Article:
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CCS Vietnam 2017
No Photos 1st Oct 2017
Day 10


The trip came to an abrupt end as we all woke up at 7am to the sound of a screeching phone, yet another wake up call. After packing for the final time, we headed off to breakfast and scoffed the last pieces of dragon fruit that would be available to us.

The next bus ride was short lived as a last minute change of dress code prohibited our access to the Ho Chi Minh mausoleum, where former President of Vietnam, Ho Chi Minh’s body lies embalmed and on display to the public of Hanoi.

To fill in this time, our tour guide, Hai, took us to Hao Lo Prison or what is more commonly known to the American’s as the Hanoi Hilton, a prison used during the Vietnam war to detain any prisoners captured by the Vietnamese. In particular, John McCain, senator in the US and former presidential candidate, spent 7 years imprisoned. We were given a guided tour of the complex which allowed us view the exhibitions including the original guillotine used and where the prisoners on death row were confined.

Meanwhile, a group of students – Chelsea, Saurav, Ruby and Steph - were selected to travel with Mr Dowse down to a place in Quoc Oai where the Marist Brothers run the ‘New Horizons Project’. This project runs community classes that help provide kids of any age, as well as some young adults and future teachers, with learning the English language. The New Horizon Project also helps young local unemployed people to acquire the skills required to find long-term employment. School support programs for teachers to assist with their English skills are also run. There are 9 schools in the area involved in this program. During summer programs there is sometimes up to 600 kids that get involved with the community classes.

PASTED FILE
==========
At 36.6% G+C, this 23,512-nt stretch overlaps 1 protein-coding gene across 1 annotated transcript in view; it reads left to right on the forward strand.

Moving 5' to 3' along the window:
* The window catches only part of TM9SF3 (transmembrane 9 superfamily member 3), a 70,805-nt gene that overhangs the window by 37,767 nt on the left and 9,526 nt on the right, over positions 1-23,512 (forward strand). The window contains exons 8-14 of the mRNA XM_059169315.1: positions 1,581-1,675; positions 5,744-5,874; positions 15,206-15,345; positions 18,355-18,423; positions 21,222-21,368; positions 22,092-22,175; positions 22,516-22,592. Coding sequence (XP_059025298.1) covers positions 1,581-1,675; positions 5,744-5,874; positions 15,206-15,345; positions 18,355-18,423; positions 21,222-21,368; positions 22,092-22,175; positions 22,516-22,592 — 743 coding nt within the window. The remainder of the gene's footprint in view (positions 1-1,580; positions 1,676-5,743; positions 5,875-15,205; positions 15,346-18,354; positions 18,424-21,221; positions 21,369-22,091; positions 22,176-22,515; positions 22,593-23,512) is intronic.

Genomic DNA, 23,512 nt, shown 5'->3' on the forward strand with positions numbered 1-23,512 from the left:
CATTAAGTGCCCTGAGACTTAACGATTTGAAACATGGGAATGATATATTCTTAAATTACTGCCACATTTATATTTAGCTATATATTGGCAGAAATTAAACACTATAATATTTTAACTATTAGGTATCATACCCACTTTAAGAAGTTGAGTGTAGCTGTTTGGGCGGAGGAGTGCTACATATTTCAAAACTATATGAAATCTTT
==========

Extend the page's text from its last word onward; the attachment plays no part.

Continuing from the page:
When we arrived to meet the Brothers we all introduced ourselves and sat to discuss their mission and what they are doing to help the young locals of Quoc. They also enlightened us with their current goal to open a school for the blind to assist with their learning, and help to give them the skills that will benefit them in life. This group in Vietnamese society are unfortunately despised from the condition they live with as, sadly, it is harder for them because they are seen as unable to work or do much at all. The Brothers want to give them the best opportunities they can and they hope to put this program into action. While we were here we also met a Year 10 student. His name is Viet. He was very friendly and we quickly took up conversation with him and got to know him better. We also were taken for a walk around the local area and through a nearby market place. Overall we had a great morning.

Our last taste of Vietnamese bargaining came and went quickly before we were invited to taste a speciality of Hanoi, egg coffee.  Best described as a meringue on a macchiato, all sceptics were put to shame as all who tried, loved it.

Finally, after sweating like pigs for hours on end, we walked to the restaurant where our final set-menu lunch was served before heading off to the airport in Hanoi where our journey home would begin.

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